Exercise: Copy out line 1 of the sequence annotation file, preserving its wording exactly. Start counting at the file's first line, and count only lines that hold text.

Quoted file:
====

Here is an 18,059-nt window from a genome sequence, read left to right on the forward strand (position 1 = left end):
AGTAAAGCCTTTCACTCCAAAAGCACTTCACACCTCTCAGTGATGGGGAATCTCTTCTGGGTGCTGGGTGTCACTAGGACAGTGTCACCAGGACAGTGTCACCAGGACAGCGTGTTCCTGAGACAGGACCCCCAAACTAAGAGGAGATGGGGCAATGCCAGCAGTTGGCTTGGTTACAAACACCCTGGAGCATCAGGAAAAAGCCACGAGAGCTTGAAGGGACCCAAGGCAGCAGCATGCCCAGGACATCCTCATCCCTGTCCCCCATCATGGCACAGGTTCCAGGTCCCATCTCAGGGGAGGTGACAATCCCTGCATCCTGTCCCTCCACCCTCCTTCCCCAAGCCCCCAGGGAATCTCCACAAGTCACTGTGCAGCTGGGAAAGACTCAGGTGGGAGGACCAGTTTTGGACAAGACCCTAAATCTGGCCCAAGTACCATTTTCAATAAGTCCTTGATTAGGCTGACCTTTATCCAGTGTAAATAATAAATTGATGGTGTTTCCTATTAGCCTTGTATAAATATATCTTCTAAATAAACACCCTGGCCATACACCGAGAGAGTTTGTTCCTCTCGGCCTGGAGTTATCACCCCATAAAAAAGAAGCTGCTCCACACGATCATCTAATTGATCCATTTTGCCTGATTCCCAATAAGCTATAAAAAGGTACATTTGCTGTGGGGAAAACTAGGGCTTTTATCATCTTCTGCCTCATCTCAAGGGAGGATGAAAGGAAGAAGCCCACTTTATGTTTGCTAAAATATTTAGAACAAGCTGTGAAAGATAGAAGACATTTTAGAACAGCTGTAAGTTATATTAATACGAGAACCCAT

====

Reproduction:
Here is an 18,059-nt window from a genome sequence, read left to right on the forward strand (position 1 = left end):